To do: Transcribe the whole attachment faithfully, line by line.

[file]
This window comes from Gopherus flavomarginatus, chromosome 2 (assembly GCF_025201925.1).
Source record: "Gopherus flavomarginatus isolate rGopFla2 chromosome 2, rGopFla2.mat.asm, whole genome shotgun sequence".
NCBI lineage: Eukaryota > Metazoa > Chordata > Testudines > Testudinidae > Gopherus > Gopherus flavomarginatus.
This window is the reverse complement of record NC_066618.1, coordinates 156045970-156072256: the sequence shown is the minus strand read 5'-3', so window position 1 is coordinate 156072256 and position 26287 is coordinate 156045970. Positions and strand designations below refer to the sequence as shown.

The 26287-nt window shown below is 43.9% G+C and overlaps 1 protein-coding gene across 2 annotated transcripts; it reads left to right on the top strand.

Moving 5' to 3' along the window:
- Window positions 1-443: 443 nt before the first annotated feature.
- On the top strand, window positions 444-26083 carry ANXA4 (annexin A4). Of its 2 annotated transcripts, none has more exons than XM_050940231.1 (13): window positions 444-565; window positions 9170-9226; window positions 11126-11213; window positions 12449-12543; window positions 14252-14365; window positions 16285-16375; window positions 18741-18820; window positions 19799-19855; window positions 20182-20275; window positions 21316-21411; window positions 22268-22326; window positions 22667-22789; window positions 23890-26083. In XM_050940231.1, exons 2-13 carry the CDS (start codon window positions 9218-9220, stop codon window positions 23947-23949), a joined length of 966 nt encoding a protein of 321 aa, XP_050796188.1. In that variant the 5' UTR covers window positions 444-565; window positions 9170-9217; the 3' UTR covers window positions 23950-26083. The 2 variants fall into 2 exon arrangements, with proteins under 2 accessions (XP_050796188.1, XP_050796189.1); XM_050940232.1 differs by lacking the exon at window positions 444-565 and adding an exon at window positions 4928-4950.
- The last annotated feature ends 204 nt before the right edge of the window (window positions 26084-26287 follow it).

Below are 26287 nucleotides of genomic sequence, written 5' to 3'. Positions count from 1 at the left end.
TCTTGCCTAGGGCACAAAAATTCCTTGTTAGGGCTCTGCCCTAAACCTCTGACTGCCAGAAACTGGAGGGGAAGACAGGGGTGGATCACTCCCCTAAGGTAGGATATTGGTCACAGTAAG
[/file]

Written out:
This window comes from Gopherus flavomarginatus, chromosome 2 (assembly GCF_025201925.1).
Source record: "Gopherus flavomarginatus isolate rGopFla2 chromosome 2, rGopFla2.mat.asm, whole genome shotgun sequence".
NCBI lineage: Eukaryota > Metazoa > Chordata > Testudines > Testudinidae > Gopherus > Gopherus flavomarginatus.
This window is the reverse complement of record NC_066618.1, coordinates 156045970-156072256: the sequence shown is the minus strand read 5'-3', so window position 1 is coordinate 156072256 and position 26287 is coordinate 156045970. Positions and strand designations below refer to the sequence as shown.

The 26287-nt window shown below is 43.9% G+C and overlaps 1 protein-coding gene across 2 annotated transcripts; it reads left to right on the top strand.

Moving 5' to 3' along the window:
- Window positions 1-443: 443 nt before the first annotated feature.
- On the top strand, window positions 444-26083 carry ANXA4 (annexin A4). Of its 2 annotated transcripts, none has more exons than XM_050940231.1 (13): window positions 444-565; window positions 9170-9226; window positions 11126-11213; window positions 12449-12543; window positions 14252-14365; window positions 16285-16375; window positions 18741-18820; window positions 19799-19855; window positions 20182-20275; window positions 21316-21411; window positions 22268-22326; window positions 22667-22789; window positions 23890-26083. In XM_050940231.1, exons 2-13 carry the CDS (start codon window positions 9218-9220, stop codon window positions 23947-23949), a joined length of 966 nt encoding a protein of 321 aa, XP_050796188.1. In that variant the 5' UTR covers window positions 444-565; window positions 9170-9217; the 3' UTR covers window positions 23950-26083. The 2 variants fall into 2 exon arrangements, with proteins under 2 accessions (XP_050796188.1, XP_050796189.1); XM_050940232.1 differs by lacking the exon at window positions 444-565 and adding an exon at window positions 4928-4950.
- The last annotated feature ends 204 nt before the right edge of the window (window positions 26084-26287 follow it).

Below are 26287 nucleotides of genomic sequence, written 5' to 3'. Positions count from 1 at the left end.
TCTTGCCTAGGGCACAAAAATTCCTTGTTAGGGCTCTGCCCTAAACCTCTGACTGCCAGAAACTGGAGGGGAAGACAGGGGTGGATCACTCCCCTAAGGTAGGATATTGGTCACAGTAAG